Artist Activism Helped Get Biden Elected, But We Must Keep It Going (Guest Column)

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This year saw artists and the music industry band together in unprecedented ways to get out the vote. And it worked. Voter turnout was the highest in this country’s modern history, with nearly 160 million people casting ballots. Even more encouraging is the increase in votes cast by the demographic where we have the most impact — 18- to 29-year-olds. According to the Center for Information and Research on Civic Learning and Engagement, voter turnout from this age range surged by roughly 10% over 2016.

Now it’s time to take the lessons learned from the 2020 general election and apply them toward the two U.S. Senate race runoffs in Georgia on Jan. 5. The state is now ground zero in the battle for American democracy.

Wide Platform of Engagement

Artists across the country (and the world) from Taylor Swift to Cardi B, Billie Eilish, Bruce Springsteen, Ariana Grande and Nine Inch Nails used their virtual platforms to convey the significance of the presidential election. The issues were personal to musicians, which made it feel personal to their fans. Thousands of independent, artist-led campaigns that were authentic to each artist’s image fostered increased intimacy with their audience. Since young voters tend to get information from nontraditional sources, this approach was an effective one.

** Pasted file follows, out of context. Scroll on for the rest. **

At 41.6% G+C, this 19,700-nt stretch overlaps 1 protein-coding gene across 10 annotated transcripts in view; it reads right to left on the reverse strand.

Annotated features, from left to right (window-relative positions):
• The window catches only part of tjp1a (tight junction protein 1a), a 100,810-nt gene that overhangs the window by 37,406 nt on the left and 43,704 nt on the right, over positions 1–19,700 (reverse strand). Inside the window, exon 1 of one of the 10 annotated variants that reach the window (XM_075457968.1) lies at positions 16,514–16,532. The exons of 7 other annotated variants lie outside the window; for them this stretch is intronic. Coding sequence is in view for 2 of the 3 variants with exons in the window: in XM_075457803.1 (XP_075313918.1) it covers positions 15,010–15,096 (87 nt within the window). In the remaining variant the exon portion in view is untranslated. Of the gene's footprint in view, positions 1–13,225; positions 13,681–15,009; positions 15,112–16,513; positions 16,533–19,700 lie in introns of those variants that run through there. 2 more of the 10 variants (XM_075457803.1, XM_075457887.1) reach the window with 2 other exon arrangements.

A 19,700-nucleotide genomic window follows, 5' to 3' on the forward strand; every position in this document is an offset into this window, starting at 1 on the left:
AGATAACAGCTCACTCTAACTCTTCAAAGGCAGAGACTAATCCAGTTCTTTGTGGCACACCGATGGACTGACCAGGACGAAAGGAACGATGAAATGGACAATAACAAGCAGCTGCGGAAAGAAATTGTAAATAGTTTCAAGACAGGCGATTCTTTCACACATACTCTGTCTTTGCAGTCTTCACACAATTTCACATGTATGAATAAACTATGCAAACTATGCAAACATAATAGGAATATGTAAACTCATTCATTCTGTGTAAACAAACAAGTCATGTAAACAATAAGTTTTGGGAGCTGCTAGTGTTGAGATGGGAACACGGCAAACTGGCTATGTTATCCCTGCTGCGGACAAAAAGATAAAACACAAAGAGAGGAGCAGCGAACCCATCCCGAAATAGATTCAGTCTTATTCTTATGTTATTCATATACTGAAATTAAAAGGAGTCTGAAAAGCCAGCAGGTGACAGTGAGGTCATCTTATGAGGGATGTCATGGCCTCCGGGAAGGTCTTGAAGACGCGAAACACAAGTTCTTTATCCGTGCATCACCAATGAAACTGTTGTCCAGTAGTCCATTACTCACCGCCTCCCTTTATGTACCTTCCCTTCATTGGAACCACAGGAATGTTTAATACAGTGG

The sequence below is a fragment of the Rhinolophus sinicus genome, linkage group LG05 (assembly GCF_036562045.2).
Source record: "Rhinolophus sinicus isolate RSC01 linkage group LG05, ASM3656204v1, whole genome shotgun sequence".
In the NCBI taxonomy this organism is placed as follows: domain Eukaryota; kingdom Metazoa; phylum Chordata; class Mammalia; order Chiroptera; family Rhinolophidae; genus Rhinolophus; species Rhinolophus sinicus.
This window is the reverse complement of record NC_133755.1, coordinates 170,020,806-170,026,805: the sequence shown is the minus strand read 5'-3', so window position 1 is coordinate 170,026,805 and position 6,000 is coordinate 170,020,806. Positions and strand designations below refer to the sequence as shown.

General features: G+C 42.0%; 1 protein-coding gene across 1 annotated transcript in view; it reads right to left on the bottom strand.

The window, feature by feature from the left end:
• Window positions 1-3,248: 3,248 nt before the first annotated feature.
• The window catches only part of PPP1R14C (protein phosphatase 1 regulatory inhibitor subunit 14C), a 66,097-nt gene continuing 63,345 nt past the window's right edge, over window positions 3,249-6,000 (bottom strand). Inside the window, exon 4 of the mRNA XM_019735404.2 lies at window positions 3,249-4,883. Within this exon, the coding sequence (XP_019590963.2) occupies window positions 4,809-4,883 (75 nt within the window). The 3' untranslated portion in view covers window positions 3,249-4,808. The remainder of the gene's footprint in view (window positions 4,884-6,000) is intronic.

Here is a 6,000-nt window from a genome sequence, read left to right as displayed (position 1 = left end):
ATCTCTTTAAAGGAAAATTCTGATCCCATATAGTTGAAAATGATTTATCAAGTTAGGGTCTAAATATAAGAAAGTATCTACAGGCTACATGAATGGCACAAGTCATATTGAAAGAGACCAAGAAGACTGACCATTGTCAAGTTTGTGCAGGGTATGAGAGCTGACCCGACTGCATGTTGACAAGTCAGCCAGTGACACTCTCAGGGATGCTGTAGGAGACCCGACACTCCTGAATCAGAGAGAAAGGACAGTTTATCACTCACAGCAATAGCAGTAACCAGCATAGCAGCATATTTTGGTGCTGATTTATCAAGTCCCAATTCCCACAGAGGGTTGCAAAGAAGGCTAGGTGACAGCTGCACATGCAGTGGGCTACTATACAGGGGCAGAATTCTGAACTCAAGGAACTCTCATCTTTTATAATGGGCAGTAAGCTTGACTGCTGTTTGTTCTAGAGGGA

Musicians hosted their own online fundraisers and auctions, shared ideas on how to support candidates and causes, promoted vetted sources of information about voting deadlines, guidelines, and locations, hosted phone and text banking parties, filmed themselves writing postcards to voters or casting ballots and posted photos wearing “I Voted” stickers.

Alongside the artists, major labels and other industry-aligned companies implemented voting initiatives. Headcount, which came in as a partner on many of these initiatives, saw its voter registration nearly triple from the previous election. In total, according to founder Andy Bernstein, Headcount registered 431,000 new voters this cycle. The No. 1 source of voter registration was people coming to the site via artists’ posts.

Educating the Artists

Behind the scenes, managers, labels and publicists ensured that musicians had access to accurate and up-to-date talking points. Plus1, an organization that works alongside artists and activists on fundraising initiatives, hosted virtual salons where artists were able to learn about and discuss issues. These non-public facing initiatives provided musicians with a safe space to gain the confidence they needed to speak up and interpret messages in ways that felt relevant to their fans.

President-elect Joe Biden’s campaign employed tried-and-true methods of working with musicians, albeit in the virtual space, as well as new tactics, such as rapid response messaging. By notifying artists when a major announcement was being made, the campaign was able to amplify its messaging through influencers and surrogates. On the afternoon of election day, for example, the campaign communicated that turnout was low in Minnesota, which led to a flurry of tweets encouraging voters to go to the polls.